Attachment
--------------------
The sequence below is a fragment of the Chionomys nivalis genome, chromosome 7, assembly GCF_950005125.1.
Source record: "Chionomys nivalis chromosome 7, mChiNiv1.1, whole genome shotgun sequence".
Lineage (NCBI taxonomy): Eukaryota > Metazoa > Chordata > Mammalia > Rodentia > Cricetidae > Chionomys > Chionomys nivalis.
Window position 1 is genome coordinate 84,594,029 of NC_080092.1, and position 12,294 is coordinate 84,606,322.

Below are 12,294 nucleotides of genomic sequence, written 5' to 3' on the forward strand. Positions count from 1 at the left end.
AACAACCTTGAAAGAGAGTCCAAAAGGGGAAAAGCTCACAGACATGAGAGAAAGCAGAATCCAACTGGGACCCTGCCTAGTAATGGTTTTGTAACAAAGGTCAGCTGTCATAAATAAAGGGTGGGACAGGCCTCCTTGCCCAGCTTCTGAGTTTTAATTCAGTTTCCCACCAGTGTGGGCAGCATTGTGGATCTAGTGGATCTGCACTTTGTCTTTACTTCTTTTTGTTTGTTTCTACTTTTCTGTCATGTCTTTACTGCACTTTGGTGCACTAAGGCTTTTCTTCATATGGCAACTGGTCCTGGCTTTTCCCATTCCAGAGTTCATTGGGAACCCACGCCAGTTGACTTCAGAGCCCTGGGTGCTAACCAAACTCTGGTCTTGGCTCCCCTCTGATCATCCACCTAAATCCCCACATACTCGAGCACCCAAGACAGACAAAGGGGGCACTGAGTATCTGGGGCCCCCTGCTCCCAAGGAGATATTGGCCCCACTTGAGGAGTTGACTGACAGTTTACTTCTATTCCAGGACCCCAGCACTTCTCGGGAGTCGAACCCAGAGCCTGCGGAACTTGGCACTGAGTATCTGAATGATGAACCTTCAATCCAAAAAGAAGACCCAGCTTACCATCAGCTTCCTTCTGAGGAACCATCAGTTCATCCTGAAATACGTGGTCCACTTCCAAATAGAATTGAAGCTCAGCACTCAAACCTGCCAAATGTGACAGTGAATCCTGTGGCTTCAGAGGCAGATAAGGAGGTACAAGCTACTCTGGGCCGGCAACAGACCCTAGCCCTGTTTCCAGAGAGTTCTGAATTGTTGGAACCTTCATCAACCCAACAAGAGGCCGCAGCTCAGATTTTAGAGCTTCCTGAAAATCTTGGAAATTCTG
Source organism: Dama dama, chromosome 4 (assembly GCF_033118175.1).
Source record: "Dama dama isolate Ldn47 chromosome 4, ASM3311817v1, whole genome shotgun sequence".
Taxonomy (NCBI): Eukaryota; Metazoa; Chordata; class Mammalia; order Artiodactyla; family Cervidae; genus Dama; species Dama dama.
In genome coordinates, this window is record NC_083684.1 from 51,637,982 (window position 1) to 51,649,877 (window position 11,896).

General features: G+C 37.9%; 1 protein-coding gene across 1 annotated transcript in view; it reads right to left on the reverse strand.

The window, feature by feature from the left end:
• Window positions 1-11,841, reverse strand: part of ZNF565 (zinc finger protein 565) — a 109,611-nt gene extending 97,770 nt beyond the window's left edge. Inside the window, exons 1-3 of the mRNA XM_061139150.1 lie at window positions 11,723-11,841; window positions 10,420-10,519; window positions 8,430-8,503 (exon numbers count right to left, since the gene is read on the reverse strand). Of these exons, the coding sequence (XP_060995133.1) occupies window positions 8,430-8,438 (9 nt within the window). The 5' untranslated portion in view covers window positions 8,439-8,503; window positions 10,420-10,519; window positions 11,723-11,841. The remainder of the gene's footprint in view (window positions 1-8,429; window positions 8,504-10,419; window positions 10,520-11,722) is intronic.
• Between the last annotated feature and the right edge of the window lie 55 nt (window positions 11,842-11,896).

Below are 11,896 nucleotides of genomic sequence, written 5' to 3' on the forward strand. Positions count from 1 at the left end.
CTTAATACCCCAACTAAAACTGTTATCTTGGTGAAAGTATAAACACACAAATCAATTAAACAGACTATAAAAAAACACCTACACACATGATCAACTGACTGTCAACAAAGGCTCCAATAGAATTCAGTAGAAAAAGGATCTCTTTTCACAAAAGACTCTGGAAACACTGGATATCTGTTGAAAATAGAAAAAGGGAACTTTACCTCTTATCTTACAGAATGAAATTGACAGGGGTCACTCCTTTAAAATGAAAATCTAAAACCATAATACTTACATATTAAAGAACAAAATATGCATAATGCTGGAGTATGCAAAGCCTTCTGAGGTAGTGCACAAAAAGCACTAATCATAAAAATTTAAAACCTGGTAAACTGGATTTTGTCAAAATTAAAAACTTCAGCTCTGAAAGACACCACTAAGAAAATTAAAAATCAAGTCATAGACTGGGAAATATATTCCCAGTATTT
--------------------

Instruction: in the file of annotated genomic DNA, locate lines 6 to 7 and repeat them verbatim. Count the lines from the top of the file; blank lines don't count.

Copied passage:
AACAACCTTGAAAGAGAGTCCAAAAGGGGAAAAGCTCACAGACATGAGAGAAAGCAGAATCCAACTGGGACCCTGCCTAGTAATGGTTTTGTAACAAAGGTCAGCTGTCATAAATAAAGGGTGGGACAGGCCTCCTTGCCCAGCTTCTGAGTTTTAATTCAGTTTCCCACCAGTGTGGGCAGCATTGTGGATCTAGTGGATCTGCACTTTGTCTTTACTTCTTTTTGTTTGTTTCTACTTTTCTGTCATGTCTTTACTGCACTTTGGTGCACTAAGGCTTTTCTTCATATGGCAACTGGTCCTGGCTTTTCCCATTCCAGAGTTCATTGGGAACCCACGCCAGTTGACTTCAGAGCCCTGGGTGCTAACCAAACTCTGGTCTTGGCTCCCCTCTGATCATCCACCTAAATCCCCACATACTCGAGCACCCAAGACAGACAAAGGGGGCACTGAGTATCTGGGGCCCCCTGCTCCCAAGGAGATATTGGCCCCACTTGAGGAGTTGACTGACAGTTTACTTCTATTCCAGGACCCCAGCACTTCTCGGGAGTCGAACCCAGAGCCTGCGGAACTTGGCACTGAGTATCTGAATGATGAACCTTCAATCCAAAAAGAAGACCCAGCTTACCATCAGCTTCCTTCTGAGGAACCATCAGTTCATCCTGAAATACGTGGTCCACTTCCAAATAGAATTGAAGCTCAGCACTCAAACCTGCCAAATGTGACAGTGAATCCTGTGGCTTCAGAGGCAGATAAGGAGGTACAAGCTACTCTGGGCCGGCAACAGACCCTAGCCCTGTTTCCAGAGAGTTCTGAATTGTTGGAACCTTCATCAACCCAACAAGAGGCCGCAGCTCAGATTTTAGAGCTTCCTGAAAATCTTGGAAATTCTG
Source organism: Dama dama, chromosome 4 (assembly GCF_033118175.1).